Some random links from last month:
- I read less news and more long-form articles these days, so here are a couple of the more politically-oriented ones that I found insightful:- “Why we’re underestimating American collapse”
- This month’s “art pick” are sketches by Alexey Feodosievich Wangenheim, who was the first head of the Soviet Union’s weather bureau in the 1930s, and drew these while spending the rest of his life in the Gulag.
- Bemoaning the decline of “hard SF” (but surely, things aren’t that bad?)
- The Maya civilization was way more extensive than ever previously imagined
Some amazing quotes:
Maya civilisation, at its peak some 1,500 years ago, covered an area about twice the size of medieval England, with an estimated population of around five million.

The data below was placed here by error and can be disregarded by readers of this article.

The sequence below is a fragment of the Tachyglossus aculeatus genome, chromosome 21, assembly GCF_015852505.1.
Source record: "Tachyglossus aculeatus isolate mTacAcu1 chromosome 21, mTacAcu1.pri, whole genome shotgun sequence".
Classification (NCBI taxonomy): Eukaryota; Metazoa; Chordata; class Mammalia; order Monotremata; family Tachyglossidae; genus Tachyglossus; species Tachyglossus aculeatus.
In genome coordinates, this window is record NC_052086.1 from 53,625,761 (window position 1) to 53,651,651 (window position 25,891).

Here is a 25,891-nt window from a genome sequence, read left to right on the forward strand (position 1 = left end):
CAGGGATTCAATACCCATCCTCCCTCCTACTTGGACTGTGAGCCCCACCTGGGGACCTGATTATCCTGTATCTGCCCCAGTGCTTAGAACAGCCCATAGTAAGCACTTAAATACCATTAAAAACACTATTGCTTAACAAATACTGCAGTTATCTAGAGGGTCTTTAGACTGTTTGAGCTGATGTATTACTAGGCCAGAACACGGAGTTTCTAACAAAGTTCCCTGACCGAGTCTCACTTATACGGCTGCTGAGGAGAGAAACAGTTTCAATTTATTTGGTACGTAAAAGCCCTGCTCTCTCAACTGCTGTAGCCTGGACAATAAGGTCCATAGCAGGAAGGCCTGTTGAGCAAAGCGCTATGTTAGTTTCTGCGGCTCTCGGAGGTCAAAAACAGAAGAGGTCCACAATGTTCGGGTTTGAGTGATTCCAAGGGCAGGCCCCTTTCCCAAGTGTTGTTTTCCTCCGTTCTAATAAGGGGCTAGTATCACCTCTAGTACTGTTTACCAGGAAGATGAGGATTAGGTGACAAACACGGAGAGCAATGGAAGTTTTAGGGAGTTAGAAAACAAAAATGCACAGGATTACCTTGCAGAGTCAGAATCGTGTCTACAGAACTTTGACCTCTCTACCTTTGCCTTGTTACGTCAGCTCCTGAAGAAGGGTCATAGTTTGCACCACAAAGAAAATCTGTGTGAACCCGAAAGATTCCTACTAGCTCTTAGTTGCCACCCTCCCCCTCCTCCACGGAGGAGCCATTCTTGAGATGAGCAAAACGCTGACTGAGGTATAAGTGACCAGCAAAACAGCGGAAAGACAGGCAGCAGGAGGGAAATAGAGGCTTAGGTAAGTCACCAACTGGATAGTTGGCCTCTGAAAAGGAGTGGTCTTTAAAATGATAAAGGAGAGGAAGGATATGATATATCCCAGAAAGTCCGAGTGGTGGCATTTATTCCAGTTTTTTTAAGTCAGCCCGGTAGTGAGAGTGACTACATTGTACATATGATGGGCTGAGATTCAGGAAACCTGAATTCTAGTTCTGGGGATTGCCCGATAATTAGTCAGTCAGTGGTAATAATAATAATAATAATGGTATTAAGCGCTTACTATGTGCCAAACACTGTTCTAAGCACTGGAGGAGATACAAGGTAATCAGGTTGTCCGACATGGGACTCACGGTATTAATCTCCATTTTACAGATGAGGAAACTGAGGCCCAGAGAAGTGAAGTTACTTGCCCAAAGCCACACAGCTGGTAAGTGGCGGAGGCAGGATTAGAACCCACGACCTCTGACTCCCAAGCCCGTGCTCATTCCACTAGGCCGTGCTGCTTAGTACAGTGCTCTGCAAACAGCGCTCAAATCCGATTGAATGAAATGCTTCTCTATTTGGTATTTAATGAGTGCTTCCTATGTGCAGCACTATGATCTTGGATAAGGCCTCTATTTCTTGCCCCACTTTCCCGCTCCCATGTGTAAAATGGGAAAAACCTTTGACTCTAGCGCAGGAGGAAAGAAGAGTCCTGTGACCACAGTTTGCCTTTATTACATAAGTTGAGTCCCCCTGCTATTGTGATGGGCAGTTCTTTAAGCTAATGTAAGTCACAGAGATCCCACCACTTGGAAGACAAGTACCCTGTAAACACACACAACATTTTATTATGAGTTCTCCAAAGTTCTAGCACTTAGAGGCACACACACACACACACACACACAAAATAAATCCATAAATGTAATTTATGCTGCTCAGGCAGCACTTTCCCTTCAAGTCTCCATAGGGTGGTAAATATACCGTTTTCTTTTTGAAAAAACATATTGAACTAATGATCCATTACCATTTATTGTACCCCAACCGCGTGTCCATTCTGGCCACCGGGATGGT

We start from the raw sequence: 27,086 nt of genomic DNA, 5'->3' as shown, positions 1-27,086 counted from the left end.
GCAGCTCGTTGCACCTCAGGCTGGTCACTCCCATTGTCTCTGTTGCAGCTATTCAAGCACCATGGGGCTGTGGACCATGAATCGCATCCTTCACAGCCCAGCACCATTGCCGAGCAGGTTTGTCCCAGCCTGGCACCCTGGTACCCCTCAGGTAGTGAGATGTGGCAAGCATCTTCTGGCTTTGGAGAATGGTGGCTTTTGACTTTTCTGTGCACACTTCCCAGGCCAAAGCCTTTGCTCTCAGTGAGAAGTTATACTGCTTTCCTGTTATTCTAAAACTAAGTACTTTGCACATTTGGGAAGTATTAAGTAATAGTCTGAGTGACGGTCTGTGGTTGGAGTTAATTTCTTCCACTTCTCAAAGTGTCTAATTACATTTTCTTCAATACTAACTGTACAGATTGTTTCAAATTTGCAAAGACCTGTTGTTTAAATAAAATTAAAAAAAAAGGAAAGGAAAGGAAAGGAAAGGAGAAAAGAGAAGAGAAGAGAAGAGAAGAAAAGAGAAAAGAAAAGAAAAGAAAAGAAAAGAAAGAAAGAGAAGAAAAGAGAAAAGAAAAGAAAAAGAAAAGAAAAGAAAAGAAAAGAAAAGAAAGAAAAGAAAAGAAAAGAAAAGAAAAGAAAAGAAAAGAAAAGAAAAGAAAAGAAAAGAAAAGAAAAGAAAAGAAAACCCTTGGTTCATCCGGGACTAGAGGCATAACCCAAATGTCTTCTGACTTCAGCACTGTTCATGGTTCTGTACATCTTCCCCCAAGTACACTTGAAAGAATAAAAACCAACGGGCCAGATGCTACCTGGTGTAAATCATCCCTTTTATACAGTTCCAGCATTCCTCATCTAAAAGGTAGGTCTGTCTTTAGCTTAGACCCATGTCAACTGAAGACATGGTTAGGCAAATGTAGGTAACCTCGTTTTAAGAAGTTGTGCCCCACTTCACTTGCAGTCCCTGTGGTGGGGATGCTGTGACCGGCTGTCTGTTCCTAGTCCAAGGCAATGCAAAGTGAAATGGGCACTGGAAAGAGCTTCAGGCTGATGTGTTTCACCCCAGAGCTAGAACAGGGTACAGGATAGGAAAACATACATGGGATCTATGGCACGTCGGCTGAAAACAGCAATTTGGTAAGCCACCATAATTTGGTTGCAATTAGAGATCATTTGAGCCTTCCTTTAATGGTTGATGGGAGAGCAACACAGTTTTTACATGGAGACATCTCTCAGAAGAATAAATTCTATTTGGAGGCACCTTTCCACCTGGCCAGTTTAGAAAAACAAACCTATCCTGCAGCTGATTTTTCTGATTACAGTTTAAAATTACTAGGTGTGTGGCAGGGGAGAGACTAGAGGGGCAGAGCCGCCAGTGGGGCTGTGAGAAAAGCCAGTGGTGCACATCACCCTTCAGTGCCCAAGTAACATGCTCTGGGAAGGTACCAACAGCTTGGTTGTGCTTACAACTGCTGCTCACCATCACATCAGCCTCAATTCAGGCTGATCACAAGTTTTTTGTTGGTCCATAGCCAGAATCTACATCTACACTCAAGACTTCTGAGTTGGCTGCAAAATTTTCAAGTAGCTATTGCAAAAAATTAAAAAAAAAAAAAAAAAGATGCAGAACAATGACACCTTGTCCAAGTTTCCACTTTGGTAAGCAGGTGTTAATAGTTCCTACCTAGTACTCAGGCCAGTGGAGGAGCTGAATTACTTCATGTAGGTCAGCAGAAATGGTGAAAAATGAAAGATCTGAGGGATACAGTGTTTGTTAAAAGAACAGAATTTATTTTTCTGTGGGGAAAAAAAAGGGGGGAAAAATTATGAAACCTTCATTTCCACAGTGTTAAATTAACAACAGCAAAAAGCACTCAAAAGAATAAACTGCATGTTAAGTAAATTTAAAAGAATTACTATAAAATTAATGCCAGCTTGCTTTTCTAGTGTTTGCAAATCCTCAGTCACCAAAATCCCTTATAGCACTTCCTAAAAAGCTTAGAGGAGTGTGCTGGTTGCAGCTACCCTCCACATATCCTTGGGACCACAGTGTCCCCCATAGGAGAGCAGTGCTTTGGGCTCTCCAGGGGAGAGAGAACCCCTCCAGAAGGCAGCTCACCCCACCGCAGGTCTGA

”With this new data it’s no longer unreasonable to think that there were 10 to 15 million people there,” said Mr Estrada-Belli, “including many living in low-lying, swampy areas that many of us had thought uninhabitable.”
The archaeologists were struck by the “incredible defensive features”, which included walls, fortresses and moats.
They showed that the Maya invested more resources into defending themselves than previously thought, Mr Garrison said.
One of the hidden finds is a seven-storey pyramid so covered in vegetation that it practically melts into the jungle.
The game-changing technology here appears to be Lidar.
- Finally, continuing the trend of “YouTube recordings of old songs performed live”, here’s Bob Dylan playing Tambourine Man in 1964